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'Don't be afraid to be great': Attorney describes successful sports facilities

With about 40 pairs of eyes looking for his views on the proposed Bemidji events center, attorney Brian Schoenborn made his opinion clear.

"I believe you can build a first-class building that is a shining light to the country right here -- and do it reasonably priced," said Schoenborn, a St. Cloud attorney with Leonard, Street and Deinard, which he said is the leading sports law firm in a five-state region.

Schoenborn was invited to Bemidji by the Headwaters Regional Development Commission, which is acting as the project coordinator on the events center. Schoenborn co-owns two United States Hockey League teams and has worked on several similar projects.

The Bemidji City Council has voted in support of a $50 million facility. One-half of the funding for the project would come from the city's half-cent sales tax. If approved by the state Legislature, the remaining $25 million would come from the state. While Bemidji State University has not yet committed to the project, the city hopes that BSU hockey would be the anchor tenant.

Schoenborn, during the 7:30 a.m. meeting for businesses, opened with a brief history of St. Cloud and its National Hockey Center on the St. Cloud State University campus. He said St. Cloud in the mid- to late-1980s was similar to Bemidji.

When he was growing up, he said, St. Cloud "was a basketball town" and hockey wasn't of major interest to the community. But that changed when the university sought to anchor the National Hockey Center in St. Cloud, rather than in Blaine near the National Sports Center.

"It wasn't until St. Cloud State (hockey) went Division I that the hockey world kind of changed," Schoenborn said. "It really came down to the facility."

He said he sees a lot of parallels between St. Cloud and Bemidji.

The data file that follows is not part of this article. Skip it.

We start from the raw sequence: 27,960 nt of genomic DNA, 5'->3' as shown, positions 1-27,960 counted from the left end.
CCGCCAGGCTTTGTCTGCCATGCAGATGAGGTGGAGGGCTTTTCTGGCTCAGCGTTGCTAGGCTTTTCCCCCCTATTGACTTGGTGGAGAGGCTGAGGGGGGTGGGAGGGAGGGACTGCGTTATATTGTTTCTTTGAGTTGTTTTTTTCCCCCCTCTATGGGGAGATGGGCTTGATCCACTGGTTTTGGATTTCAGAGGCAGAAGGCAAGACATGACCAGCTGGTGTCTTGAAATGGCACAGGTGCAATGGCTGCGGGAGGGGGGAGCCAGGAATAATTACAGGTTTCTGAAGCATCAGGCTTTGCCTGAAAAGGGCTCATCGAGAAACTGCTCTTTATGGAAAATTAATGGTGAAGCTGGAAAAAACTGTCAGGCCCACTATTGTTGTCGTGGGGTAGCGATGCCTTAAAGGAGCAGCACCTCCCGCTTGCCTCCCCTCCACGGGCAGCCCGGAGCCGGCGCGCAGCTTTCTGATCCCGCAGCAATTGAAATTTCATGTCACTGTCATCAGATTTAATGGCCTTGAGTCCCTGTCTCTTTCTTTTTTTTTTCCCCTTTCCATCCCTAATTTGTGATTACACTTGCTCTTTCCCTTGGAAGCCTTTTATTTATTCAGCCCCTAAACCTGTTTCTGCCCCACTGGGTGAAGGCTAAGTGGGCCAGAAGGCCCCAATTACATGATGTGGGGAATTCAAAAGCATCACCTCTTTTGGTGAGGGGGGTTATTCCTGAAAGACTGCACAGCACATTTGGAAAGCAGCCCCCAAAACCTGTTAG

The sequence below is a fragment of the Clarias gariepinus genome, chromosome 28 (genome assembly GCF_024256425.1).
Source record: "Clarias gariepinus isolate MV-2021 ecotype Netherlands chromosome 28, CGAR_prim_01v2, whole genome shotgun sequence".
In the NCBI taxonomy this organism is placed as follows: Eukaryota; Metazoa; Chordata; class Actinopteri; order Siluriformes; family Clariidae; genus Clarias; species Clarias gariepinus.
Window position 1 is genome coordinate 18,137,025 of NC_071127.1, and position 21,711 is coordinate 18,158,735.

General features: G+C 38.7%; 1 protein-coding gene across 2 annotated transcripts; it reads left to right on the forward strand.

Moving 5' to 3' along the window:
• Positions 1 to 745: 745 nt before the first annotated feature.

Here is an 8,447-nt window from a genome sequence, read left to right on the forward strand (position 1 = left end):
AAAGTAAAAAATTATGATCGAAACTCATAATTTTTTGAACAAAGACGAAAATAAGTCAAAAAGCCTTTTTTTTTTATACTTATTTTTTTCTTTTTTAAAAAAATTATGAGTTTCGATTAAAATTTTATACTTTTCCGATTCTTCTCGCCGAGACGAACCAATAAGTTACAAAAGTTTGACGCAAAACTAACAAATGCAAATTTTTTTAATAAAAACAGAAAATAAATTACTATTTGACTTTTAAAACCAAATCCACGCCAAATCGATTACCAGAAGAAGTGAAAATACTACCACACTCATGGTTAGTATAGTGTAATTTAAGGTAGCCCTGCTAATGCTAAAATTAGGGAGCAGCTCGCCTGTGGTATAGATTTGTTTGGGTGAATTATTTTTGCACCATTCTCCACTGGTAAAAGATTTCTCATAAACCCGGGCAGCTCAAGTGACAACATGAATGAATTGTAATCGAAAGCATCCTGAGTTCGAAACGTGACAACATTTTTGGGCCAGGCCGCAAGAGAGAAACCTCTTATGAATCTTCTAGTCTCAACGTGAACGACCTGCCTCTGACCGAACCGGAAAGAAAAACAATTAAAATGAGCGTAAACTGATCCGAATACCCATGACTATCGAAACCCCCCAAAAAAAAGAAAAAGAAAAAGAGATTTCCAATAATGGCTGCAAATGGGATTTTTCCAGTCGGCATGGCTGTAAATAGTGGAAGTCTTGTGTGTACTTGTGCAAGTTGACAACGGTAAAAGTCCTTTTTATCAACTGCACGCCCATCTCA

The two USHL teams that Schoenborn co-owns are in Sioux Falls, S.D., and Des Moines, Iowa. When asked if either of the facilities they play in have received funding from the government, he said the Sioux Falls team plays in a facility owned by the city and the Des Moines team owns its own building. Both facilities, he said, generate revenue.

"I've never worked with a facility where it has run at a loss," Schoenborn said.

In Bemidji, he said the potential financial support from the Legislature and the city's dedicated sales tax especially makes the project more financially feasible.

"That turns this into a less risky scenario," he said.

In addition to hockey games, Schoenborn said the centers host concerts, graduations and other events.

However, he also cautioned that more revenue is not necessarily generated each time the facility is open. It costs money to turn on the lights, operate and clean up each time the center is open.

"If you want a building that is open 250 days a year -- that's crazy," he said. "Maybe you want to be open 100 days."

Successful facilities, he said, must have a successful partnership between the anchor tenant and the community.

"It has to be win-win," he said.

Otherwise, if the community wins but the team doesn't, a "Vikings scenario" is created in which the team threatens to leave the arena, and possibly the community.

If the team wins but the community does not, he said the facility will deteriorate.

"If the community is suffering, the building goes south," he said.

Schoenborn said he believes a partnership with BSU hockey would serve the city and the university well.

"I'll sit and tell you today that BSU has a great tradition," he said. "I don't see the investment in its infrastructure going anywhere but up."

When someone asked how the facilities he has worked with have stimulated other development, Schoenborn said there are two ways development typically occurs around a sports arena.

First, there is the "Home Depot model," in which someone buys a large chunk of land and builds on one piece of it knowing that remaining property will only increase in value, he said. The remaining parcels are then sold to potential developers.

The other way, he said, is to place an arena in an already developed area. Existing facilities or businesses are then redeveloped.

St. Cloud, he said, never considered additional development. Instead of businesses, he said, apartments have sprung up around the National Hockey Center.

In regards to his teams, he said the Des Moines team plays in an arena that was constructed in the 1960s. His Sioux Falls hockey team plays in a basketball facility that was built in the 1960s and was renovated to accommodate hockey. That team now is in the process of building a new facility using the "Home Depot model," he said.

In closing, Schoenborn said "the stars are aligned" for Bemidji. He said the opportunity to build a successful center may not again present itself and told those in attendance: "Don't be afraid to be great."

"Five years from now we can look back and smile, and say, 'We did something great,'" Schoenborn said.